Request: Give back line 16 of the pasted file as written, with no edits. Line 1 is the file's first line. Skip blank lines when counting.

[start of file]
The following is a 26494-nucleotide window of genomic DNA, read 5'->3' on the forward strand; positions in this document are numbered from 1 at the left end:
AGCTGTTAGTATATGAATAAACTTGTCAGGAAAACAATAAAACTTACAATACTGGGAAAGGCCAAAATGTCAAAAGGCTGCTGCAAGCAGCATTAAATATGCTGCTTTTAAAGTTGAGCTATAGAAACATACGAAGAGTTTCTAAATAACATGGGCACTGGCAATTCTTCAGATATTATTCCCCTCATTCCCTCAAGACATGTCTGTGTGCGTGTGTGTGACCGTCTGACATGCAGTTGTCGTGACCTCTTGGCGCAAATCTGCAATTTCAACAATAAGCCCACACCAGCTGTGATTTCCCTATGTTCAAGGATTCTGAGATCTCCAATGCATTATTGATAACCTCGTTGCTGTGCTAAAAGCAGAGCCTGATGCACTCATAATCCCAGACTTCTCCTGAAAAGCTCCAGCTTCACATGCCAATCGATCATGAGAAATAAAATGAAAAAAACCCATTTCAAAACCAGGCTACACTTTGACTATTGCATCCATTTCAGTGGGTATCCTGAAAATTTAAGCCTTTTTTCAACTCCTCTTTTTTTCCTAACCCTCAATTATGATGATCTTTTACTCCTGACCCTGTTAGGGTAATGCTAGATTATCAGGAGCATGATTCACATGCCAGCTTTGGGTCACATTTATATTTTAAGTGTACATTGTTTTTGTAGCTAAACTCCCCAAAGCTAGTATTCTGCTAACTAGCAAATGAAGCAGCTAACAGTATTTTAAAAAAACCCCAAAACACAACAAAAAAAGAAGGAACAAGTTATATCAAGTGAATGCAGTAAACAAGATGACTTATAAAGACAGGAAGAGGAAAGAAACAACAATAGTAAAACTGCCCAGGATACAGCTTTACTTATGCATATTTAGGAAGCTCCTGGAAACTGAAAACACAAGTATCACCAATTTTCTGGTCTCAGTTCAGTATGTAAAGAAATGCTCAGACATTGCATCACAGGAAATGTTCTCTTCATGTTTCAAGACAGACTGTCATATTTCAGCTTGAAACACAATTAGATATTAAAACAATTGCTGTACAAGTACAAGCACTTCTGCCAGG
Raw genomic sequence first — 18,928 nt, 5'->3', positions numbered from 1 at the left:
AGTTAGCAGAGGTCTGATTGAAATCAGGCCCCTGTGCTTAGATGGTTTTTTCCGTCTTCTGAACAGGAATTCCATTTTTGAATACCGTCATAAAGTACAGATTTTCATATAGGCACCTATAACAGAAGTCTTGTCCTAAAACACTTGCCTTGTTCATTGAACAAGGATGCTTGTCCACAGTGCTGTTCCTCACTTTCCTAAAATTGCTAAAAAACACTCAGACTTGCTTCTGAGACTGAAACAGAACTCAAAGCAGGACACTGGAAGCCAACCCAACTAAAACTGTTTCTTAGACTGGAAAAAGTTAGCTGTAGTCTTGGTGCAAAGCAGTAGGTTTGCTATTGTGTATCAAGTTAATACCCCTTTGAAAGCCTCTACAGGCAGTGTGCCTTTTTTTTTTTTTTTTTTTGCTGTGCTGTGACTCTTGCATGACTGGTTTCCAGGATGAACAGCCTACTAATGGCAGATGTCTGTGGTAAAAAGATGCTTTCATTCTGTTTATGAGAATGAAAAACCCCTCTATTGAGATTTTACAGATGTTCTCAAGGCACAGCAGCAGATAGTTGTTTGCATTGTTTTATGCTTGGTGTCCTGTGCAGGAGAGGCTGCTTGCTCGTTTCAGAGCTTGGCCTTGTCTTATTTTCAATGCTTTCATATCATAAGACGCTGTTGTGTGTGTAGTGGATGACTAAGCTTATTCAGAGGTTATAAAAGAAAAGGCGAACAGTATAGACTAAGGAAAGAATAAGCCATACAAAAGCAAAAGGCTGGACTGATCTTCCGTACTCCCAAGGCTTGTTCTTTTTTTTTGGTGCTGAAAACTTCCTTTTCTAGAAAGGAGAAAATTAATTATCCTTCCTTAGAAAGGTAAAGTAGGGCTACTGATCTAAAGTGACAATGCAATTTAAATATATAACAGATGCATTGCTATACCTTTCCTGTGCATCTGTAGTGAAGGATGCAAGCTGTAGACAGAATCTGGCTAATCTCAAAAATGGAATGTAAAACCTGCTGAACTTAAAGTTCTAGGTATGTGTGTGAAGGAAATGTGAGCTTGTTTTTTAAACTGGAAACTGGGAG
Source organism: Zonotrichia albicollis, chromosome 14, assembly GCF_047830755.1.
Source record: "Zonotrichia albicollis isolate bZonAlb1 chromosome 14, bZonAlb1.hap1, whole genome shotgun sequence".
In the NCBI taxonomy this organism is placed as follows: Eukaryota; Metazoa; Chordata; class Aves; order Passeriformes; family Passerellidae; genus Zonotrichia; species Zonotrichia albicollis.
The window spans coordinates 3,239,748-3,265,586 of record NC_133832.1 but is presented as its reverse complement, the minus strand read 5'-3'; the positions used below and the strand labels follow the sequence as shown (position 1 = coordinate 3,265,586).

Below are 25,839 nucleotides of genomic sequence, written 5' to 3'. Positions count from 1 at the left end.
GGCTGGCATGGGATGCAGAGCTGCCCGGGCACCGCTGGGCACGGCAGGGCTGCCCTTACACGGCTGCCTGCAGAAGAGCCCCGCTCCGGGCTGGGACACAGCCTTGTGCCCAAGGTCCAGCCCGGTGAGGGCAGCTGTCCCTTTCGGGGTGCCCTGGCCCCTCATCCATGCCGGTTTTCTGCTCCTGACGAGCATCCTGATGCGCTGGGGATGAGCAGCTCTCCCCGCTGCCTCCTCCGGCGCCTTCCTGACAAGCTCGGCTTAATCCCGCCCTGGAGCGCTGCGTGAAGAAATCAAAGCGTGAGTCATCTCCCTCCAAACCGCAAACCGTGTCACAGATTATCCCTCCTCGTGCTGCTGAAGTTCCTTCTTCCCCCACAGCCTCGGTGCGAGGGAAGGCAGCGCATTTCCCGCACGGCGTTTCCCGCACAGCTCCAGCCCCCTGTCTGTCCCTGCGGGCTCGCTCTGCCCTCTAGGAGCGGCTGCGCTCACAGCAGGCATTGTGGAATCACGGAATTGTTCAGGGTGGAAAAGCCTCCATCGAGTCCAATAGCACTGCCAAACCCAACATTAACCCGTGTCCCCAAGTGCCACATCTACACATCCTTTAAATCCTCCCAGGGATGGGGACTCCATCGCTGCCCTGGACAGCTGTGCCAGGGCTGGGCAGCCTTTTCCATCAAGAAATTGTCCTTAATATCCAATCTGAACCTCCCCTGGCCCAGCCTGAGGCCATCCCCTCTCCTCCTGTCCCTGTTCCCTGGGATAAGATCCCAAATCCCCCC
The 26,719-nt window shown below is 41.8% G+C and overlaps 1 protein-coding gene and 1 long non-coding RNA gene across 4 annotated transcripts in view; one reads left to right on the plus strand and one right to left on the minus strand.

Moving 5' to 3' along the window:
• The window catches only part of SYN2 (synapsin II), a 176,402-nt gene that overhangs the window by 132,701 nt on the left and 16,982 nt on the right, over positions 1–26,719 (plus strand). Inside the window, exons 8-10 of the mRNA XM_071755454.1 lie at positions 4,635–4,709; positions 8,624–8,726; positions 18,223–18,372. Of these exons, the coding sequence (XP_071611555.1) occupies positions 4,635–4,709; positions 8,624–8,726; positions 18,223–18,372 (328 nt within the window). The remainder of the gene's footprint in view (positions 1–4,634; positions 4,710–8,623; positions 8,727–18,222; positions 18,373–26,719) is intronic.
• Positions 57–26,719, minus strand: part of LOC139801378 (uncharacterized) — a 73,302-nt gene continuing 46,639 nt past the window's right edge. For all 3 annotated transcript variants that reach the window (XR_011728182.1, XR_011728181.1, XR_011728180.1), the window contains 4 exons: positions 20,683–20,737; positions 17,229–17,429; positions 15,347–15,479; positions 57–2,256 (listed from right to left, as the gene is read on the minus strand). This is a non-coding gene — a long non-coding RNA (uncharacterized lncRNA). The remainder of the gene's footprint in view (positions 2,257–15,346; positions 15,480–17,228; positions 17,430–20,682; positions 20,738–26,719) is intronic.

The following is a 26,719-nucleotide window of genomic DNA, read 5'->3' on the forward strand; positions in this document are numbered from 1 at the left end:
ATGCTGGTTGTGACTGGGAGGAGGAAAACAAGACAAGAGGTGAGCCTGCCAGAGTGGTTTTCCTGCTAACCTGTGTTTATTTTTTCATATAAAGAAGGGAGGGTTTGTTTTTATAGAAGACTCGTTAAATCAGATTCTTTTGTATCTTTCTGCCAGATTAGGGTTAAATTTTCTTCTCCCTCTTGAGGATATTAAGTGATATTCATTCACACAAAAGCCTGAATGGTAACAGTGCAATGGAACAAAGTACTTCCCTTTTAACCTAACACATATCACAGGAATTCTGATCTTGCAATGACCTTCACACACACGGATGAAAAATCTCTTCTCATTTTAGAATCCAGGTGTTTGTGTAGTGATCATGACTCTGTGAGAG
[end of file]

ATGCTGGTTGTGACTGGGAGGAGGAAAACAAGACAAGAGGTGAGCCTGCCAGAGTGGTTTTCCTGCTAACCTGTGTTTATTTTTTCATATAAAGAAGGGAGGGTTTGTTTTTATAGAAGACTCGTTAAATCAGATTCTTTTGTATCTTTCTGCCAGATTAGGGTTAAATTTTCTTCTCCCTCTTGAGGATATTAAGTGATATTCATTCACACAAAAGCCTGAATGGTAACAGTGCAATGGAACAAAGTACTTCCCTTTTAACCTAACACATATCACAGGAATTCTGATCTTGCAATGACCTTCACACACACGGATGAAAAATCTCTTCTCATTTTAGAATCCAGGTGTTTGTGTAGTGATCATGACTCTGTGAGAG